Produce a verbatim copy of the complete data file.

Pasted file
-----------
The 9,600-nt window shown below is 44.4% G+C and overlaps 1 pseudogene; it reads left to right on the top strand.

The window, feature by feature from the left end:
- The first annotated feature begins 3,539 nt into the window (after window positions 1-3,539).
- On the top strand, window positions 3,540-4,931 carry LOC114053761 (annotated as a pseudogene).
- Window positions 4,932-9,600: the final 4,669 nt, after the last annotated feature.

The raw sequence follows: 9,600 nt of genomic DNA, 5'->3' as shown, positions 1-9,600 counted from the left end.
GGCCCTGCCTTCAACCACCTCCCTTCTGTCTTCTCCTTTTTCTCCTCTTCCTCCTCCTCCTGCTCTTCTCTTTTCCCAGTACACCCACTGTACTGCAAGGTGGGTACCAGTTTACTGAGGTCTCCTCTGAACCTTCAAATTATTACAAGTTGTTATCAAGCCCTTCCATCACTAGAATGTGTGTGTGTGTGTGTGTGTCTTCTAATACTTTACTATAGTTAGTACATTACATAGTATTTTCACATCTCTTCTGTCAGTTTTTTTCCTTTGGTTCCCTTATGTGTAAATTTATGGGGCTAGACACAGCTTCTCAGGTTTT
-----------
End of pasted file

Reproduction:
The 9,600-nt window shown below is 44.4% G+C and overlaps 1 pseudogene; it reads left to right on the top strand.

The window, feature by feature from the left end:
- The first annotated feature begins 3,539 nt into the window (after window positions 1-3,539).
- On the top strand, window positions 3,540-4,931 carry LOC114053761 (annotated as a pseudogene).
- Window positions 4,932-9,600: the final 4,669 nt, after the last annotated feature.

The raw sequence follows: 9,600 nt of genomic DNA, 5'->3' as shown, positions 1-9,600 counted from the left end.
GGCCCTGCCTTCAACCACCTCCCTTCTGTCTTCTCCTTTTTCTCCTCTTCCTCCTCCTCCTGCTCTTCTCTTTTCCCAGTACACCCACTGTACTGCAAGGTGGGTACCAGTTTACTGAGGTCTCCTCTGAACCTTCAAATTATTACAAGTTGTTATCAAGCCCTTCCATCACTAGAATGTGTGTGTGTGTGTGTGTGTCTTCTAATACTTTACTATAGTTAGTACATTACATAGTATTTTCACATCTCTTCTGTCAGTTTTTTTCCTTTGGTTCCCTTATGTGTAAATTTATGGGGCTAGACACAGCTTCTCAGGTTTT